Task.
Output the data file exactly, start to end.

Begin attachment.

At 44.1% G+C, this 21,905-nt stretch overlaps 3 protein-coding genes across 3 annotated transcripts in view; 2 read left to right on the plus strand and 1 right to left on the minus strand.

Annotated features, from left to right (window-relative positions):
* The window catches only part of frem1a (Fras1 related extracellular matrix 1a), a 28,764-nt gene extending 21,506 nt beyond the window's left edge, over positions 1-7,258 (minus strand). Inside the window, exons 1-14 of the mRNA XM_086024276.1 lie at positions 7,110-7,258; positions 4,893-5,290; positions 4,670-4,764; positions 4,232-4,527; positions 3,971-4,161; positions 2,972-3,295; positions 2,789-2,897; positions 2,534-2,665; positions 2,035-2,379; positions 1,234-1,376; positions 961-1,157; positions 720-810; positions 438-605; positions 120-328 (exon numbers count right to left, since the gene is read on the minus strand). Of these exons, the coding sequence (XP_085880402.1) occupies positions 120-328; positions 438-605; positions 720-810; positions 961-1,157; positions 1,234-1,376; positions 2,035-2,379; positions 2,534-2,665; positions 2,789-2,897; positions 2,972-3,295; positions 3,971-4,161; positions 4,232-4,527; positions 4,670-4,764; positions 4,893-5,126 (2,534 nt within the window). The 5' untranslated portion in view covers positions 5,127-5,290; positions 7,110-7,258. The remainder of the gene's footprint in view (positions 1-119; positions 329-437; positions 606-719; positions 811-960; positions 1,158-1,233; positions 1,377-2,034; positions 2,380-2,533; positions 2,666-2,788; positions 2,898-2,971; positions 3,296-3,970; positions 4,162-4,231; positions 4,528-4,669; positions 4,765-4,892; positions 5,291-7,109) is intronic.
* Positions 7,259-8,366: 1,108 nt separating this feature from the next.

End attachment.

At 44.1% G+C, this 21,905-nt stretch overlaps 3 protein-coding genes across 3 annotated transcripts in view; 2 read left to right on the plus strand and 1 right to left on the minus strand.

Annotated features, from left to right (window-relative positions):
* The window catches only part of frem1a (Fras1 related extracellular matrix 1a), a 28,764-nt gene extending 21,506 nt beyond the window's left edge, over positions 1-7,258 (minus strand). Inside the window, exons 1-14 of the mRNA XM_086024276.1 lie at positions 7,110-7,258; positions 4,893-5,290; positions 4,670-4,764; positions 4,232-4,527; positions 3,971-4,161; positions 2,972-3,295; positions 2,789-2,897; positions 2,534-2,665; positions 2,035-2,379; positions 1,234-1,376; positions 961-1,157; positions 720-810; positions 438-605; positions 120-328 (exon numbers count right to left, since the gene is read on the minus strand). Of these exons, the coding sequence (XP_085880402.1) occupies positions 120-328; positions 438-605; positions 720-810; positions 961-1,157; positions 1,234-1,376; positions 2,035-2,379; positions 2,534-2,665; positions 2,789-2,897; positions 2,972-3,295; positions 3,971-4,161; positions 4,232-4,527; positions 4,670-4,764; positions 4,893-5,126 (2,534 nt within the window). The 5' untranslated portion in view covers positions 5,127-5,290; positions 7,110-7,258. The remainder of the gene's footprint in view (positions 1-119; positions 329-437; positions 606-719; positions 811-960; positions 1,158-1,233; positions 1,377-2,034; positions 2,380-2,533; positions 2,666-2,788; positions 2,898-2,971; positions 3,296-3,970; positions 4,162-4,231; positions 4,528-4,669; positions 4,765-4,892; positions 5,291-7,109) is intronic.
* Positions 7,259-8,366: 1,108 nt separating this feature from the next.